From groundbreaking biologist to savvy entrepreneur and adventurous sailor, J. Craig Venter is arguably one of the leading — and perhaps one of the most controversial — scientists of the 21st century. The man who cracked the genetic code by heading up one of the teams to map the first human genome, Venter has been named 2010 Scientist of the Year by the San Diego Chapter of Achievement Rewards for College Scientists (ARCS).
ARCS, which provides awards for graduate student scholars, is honoring Venter on April 23 at the Hilton San Diego Resort & Spa in Mission Bay for his pioneering work in the new field of genomic research. In 1995, Venter and his team were the first to decode the genome (the complete genetic information) of a living organism using a “shotgun” technique, a shortcut to quickly find genes. Five years later, they discovered the Holy Grail of genomics by sequencing the human genome, the blueprint that determines whether we’re people instead of plants or animals. Now, researchers at the institute that bears Venter’s name are poised to actually create life — a synthetic genome that may eventually lead to alternate fuels, drugs, and other products. The research is so promising, in fact, that Venter’s institute recently inked a $300 million contract with Exxon Mobil.
It may sound like the stuff of science fiction. But Venter is no mad scientist in a rumpled lab coat. He welcomes visitors to his sleek office in La Jolla, wearing jeans and a blue shirt, fixing them with his piercing sky blue eyes. A soft, cinnamon-colored puppy, aptly named Darwin, pads about the office where a model of the late icon’s research ship, the HMS Beagle, is prominently displayed.
Nearly a century and a half later, Venter’s own research ship has come in. A 95-foot sloop called the Sorcerer circumnavigates the globe, taking water samples and discovering new forms of life — not sea serpents, but microbes. “Combining sailing with science is certainly one way to make it [science education] fun,” Venter says. “Just making discoveries that other people haven’t done is a real thrill. It goes beyond what most people do in their lives.”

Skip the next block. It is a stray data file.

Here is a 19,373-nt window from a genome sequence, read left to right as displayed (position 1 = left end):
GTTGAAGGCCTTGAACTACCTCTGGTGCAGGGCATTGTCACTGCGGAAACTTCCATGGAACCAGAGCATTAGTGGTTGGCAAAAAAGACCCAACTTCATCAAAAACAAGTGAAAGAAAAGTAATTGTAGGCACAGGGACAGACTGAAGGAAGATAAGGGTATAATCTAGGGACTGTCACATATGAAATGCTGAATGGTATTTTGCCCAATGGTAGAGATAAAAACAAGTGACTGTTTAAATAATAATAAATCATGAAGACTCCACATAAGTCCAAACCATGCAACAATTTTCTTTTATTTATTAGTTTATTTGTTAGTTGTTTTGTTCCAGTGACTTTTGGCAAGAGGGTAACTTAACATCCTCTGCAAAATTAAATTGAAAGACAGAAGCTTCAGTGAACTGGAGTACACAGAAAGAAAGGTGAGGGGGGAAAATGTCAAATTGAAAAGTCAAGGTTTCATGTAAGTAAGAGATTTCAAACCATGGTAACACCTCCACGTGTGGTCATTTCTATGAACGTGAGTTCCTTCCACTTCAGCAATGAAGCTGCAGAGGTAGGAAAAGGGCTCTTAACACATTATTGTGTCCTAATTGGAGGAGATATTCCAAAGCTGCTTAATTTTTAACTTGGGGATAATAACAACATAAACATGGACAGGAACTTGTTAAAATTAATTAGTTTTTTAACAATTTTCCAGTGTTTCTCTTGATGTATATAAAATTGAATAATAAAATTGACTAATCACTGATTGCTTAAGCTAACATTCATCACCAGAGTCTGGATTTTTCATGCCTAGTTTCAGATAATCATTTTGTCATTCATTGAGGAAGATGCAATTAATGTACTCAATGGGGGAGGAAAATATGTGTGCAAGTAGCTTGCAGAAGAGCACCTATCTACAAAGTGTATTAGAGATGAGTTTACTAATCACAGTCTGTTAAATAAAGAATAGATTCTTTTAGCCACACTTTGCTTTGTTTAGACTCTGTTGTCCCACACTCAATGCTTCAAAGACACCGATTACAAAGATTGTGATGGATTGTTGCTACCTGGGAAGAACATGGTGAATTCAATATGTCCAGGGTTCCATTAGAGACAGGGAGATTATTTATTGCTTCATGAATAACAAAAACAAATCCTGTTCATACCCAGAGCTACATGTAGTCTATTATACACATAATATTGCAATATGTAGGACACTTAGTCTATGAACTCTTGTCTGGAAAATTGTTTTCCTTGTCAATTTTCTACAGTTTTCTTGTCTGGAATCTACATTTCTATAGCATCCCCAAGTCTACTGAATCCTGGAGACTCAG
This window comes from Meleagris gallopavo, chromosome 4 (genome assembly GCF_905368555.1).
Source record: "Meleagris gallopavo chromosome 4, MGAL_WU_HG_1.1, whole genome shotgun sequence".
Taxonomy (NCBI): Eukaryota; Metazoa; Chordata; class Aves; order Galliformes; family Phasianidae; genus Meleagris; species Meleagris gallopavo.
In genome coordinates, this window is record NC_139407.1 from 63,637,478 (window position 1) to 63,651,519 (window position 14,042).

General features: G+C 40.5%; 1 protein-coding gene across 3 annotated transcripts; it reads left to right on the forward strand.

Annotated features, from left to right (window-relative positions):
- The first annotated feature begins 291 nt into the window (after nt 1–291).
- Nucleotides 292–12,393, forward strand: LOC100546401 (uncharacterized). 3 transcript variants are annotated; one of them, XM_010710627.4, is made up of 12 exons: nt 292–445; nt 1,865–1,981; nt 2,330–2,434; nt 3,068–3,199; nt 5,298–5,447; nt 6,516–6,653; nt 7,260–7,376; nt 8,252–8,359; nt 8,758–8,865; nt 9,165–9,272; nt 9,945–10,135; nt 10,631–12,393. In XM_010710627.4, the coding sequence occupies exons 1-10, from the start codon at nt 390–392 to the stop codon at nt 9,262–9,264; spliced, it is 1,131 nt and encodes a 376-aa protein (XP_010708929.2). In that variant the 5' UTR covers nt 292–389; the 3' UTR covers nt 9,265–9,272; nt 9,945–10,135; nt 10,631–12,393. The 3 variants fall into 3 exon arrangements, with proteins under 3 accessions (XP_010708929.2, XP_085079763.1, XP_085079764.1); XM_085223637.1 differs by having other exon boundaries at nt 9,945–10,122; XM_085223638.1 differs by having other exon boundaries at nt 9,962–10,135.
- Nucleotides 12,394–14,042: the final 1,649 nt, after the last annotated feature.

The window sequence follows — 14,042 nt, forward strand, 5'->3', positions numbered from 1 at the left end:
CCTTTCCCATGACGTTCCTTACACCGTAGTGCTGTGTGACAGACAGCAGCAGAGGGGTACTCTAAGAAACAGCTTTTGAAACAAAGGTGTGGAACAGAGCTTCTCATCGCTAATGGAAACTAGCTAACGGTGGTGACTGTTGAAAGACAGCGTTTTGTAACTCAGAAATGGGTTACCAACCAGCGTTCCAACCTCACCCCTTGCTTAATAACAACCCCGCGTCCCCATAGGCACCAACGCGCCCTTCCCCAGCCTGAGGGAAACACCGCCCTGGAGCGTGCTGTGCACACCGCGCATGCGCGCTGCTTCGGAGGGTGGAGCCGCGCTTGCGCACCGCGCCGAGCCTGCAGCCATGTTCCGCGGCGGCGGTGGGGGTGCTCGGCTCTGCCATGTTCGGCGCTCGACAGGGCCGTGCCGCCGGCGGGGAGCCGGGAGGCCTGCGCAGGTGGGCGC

Venter’s success might seem ironic for a man who didn’t much like school as a boy growing up in Northern California. In fact, his eighth grade report card, reprinted in his book, A Life Decoded, has quite a few Cs and Ds. His interest in science began much later, as a hospital corpsman in Vietnam. Upon his return to the states, Venter planned to pursue medicine until he was introduced to “high-end scientists at UCSD with some world famous biochemists.” He made some early discoveries that proved to be profound. “It was such thrill,” he recalls, “that I haven’t looked back.”
The Venter Institute, with facilities in Rockville, Maryland, and La Jolla, is now training the next generation of teachers and students. The institute’s “Discover Genomics!” Mobile lab is giving middle school students in the Washington, D.C./ Baltimore area the chance to make scientific discoveries first hand. “They solve CSI-like crime scenes with DNA, and it’s their first exposure, usually, to any lab science at all,” says Venter, who is looking for donors to launch a similar lab on wheels, which he says is “desperately” needed here in San Diego. “One bus can’t change the education system,” he says. “You need to get more things like this, and genomic science is such a new science. If you don’t expose, particularly young girls and minorities before they’re in high school, the chances are they won’t get converted after high school.”
In his own life, Venter has garnered criticism as well as accolades. He’s been called arrogant and audacious, brilliant and controversial, a genius and an egoist (he sequenced his own DNA), manic and a maverick. “I think anybody who pushes limits in any field could fit that [maverick] description,” says Venter. “I think it’s a shame what I do is not more conventional. It’s not because I’m doing anything that’s radical as much as science moves way too slowly.”
Venter is spending less time at his Arlington, Virginia home these days, and more time at
his 5,000-square-foot house in La Jolla overlooking the Pacific where he married publicist Heather Kowalski more than a year ago. This 63-year-old boy also has quite a few toys: a solar-powered Tesla, Aston Martin, Harley and BMW motorcycles, surfboards, and kayaks. But at an age when most people are looking to retirement, Venter shows no signs of kicking back.
So what does a man, who’s made pioneering discoveries, won a slew of prestigious awards, been published widely, and sailed the world do for an encore? “People keep asking that at every stage. I guess the theory is you win the Olympics, then retire, right?” Venter asks rhetorically. “That’s the thing about science. It’s lifelong learning.” ANDREANAVERSEN